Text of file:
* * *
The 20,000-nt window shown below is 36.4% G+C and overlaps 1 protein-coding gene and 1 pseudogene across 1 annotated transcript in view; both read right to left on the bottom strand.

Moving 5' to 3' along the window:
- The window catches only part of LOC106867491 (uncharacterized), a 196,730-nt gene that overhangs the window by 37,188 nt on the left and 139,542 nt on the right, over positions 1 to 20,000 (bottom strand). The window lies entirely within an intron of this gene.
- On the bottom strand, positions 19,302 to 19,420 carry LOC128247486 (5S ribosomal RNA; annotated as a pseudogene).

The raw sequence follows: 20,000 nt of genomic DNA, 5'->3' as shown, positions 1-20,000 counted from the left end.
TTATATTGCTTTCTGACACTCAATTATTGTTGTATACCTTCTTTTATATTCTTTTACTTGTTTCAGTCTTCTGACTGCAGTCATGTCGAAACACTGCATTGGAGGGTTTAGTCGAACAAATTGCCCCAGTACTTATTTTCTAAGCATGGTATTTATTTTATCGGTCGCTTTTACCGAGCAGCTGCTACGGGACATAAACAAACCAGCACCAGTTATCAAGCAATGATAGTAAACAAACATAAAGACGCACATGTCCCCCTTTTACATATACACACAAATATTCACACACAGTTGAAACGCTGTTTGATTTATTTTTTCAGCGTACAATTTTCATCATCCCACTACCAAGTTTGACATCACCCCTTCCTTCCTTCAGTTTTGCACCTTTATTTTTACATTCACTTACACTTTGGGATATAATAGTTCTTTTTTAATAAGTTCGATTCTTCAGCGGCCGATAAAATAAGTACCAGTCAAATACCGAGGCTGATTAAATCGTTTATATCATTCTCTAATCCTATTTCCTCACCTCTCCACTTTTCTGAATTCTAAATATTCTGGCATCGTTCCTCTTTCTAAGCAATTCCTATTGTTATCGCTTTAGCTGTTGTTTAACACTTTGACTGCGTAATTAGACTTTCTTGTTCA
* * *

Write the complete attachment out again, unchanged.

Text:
The 20,000-nt window shown below is 36.4% G+C and overlaps 1 protein-coding gene and 1 pseudogene across 1 annotated transcript in view; both read right to left on the bottom strand.

Moving 5' to 3' along the window:
- The window catches only part of LOC106867491 (uncharacterized), a 196,730-nt gene that overhangs the window by 37,188 nt on the left and 139,542 nt on the right, over positions 1 to 20,000 (bottom strand). The window lies entirely within an intron of this gene.
- On the bottom strand, positions 19,302 to 19,420 carry LOC128247486 (5S ribosomal RNA; annotated as a pseudogene).

The raw sequence follows: 20,000 nt of genomic DNA, 5'->3' as shown, positions 1-20,000 counted from the left end.
TTATATTGCTTTCTGACACTCAATTATTGTTGTATACCTTCTTTTATATTCTTTTACTTGTTTCAGTCTTCTGACTGCAGTCATGTCGAAACACTGCATTGGAGGGTTTAGTCGAACAAATTGCCCCAGTACTTATTTTCTAAGCATGGTATTTATTTTATCGGTCGCTTTTACCGAGCAGCTGCTACGGGACATAAACAAACCAGCACCAGTTATCAAGCAATGATAGTAAACAAACATAAAGACGCACATGTCCCCCTTTTACATATACACACAAATATTCACACACAGTTGAAACGCTGTTTGATTTATTTTTTCAGCGTACAATTTTCATCATCCCACTACCAAGTTTGACATCACCCCTTCCTTCCTTCAGTTTTGCACCTTTATTTTTACATTCACTTACACTTTGGGATATAATAGTTCTTTTTTAATAAGTTCGATTCTTCAGCGGCCGATAAAATAAGTACCAGTCAAATACCGAGGCTGATTAAATCGTTTATATCATTCTCTAATCCTATTTCCTCACCTCTCCACTTTTCTGAATTCTAAATATTCTGGCATCGTTCCTCTTTCTAAGCAATTCCTATTGTTATCGCTTTAGCTGTTGTTTAACACTTTGACTGCGTAATTAGACTTTCTTGTTCA